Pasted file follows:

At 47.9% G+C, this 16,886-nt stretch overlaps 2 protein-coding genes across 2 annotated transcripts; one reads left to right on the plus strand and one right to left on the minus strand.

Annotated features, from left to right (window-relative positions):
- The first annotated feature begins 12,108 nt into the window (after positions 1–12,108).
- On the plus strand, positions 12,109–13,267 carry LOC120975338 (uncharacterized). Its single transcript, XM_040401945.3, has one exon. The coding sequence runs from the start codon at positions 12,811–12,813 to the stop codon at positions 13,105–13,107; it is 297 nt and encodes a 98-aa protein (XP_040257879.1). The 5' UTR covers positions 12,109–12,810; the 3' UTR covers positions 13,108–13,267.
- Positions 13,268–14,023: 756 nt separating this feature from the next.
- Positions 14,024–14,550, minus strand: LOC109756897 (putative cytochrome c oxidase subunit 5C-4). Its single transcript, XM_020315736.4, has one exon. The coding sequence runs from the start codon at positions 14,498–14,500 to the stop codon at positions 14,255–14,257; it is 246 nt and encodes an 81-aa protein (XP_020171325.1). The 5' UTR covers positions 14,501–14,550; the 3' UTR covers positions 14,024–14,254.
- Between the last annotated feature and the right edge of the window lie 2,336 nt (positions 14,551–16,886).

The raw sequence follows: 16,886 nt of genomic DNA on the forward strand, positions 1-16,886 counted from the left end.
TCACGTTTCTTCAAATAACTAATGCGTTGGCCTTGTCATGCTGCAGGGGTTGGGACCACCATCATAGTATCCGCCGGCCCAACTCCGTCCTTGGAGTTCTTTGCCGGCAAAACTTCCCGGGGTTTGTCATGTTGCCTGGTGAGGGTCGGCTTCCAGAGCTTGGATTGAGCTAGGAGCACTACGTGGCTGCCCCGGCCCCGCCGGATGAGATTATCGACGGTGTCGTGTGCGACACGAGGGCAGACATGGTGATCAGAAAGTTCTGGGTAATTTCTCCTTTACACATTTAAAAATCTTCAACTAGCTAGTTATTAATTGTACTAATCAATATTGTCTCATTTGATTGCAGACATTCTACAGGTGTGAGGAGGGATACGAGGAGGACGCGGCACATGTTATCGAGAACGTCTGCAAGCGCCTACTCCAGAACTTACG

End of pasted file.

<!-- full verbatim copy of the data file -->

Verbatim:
At 47.9% G+C, this 16,886-nt stretch overlaps 2 protein-coding genes across 2 annotated transcripts; one reads left to right on the plus strand and one right to left on the minus strand.

Annotated features, from left to right (window-relative positions):
- The first annotated feature begins 12,108 nt into the window (after positions 1–12,108).
- On the plus strand, positions 12,109–13,267 carry LOC120975338 (uncharacterized). Its single transcript, XM_040401945.3, has one exon. The coding sequence runs from the start codon at positions 12,811–12,813 to the stop codon at positions 13,105–13,107; it is 297 nt and encodes a 98-aa protein (XP_040257879.1). The 5' UTR covers positions 12,109–12,810; the 3' UTR covers positions 13,108–13,267.
- Positions 13,268–14,023: 756 nt separating this feature from the next.
- Positions 14,024–14,550, minus strand: LOC109756897 (putative cytochrome c oxidase subunit 5C-4). Its single transcript, XM_020315736.4, has one exon. The coding sequence runs from the start codon at positions 14,498–14,500 to the stop codon at positions 14,255–14,257; it is 246 nt and encodes an 81-aa protein (XP_020171325.1). The 5' UTR covers positions 14,501–14,550; the 3' UTR covers positions 14,024–14,254.
- Between the last annotated feature and the right edge of the window lie 2,336 nt (positions 14,551–16,886).

The raw sequence follows: 16,886 nt of genomic DNA on the forward strand, positions 1-16,886 counted from the left end.
TCACGTTTCTTCAAATAACTAATGCGTTGGCCTTGTCATGCTGCAGGGGTTGGGACCACCATCATAGTATCCGCCGGCCCAACTCCGTCCTTGGAGTTCTTTGCCGGCAAAACTTCCCGGGGTTTGTCATGTTGCCTGGTGAGGGTCGGCTTCCAGAGCTTGGATTGAGCTAGGAGCACTACGTGGCTGCCCCGGCCCCGCCGGATGAGATTATCGACGGTGTCGTGTGCGACACGAGGGCAGACATGGTGATCAGAAAGTTCTGGGTAATTTCTCCTTTACACATTTAAAAATCTTCAACTAGCTAGTTATTAATTGTACTAATCAATATTGTCTCATTTGATTGCAGACATTCTACAGGTGTGAGGAGGGATACGAGGAGGACGCGGCACATGTTATCGAGAACGTCTGCAAGCGCCTACTCCAGAACTTACG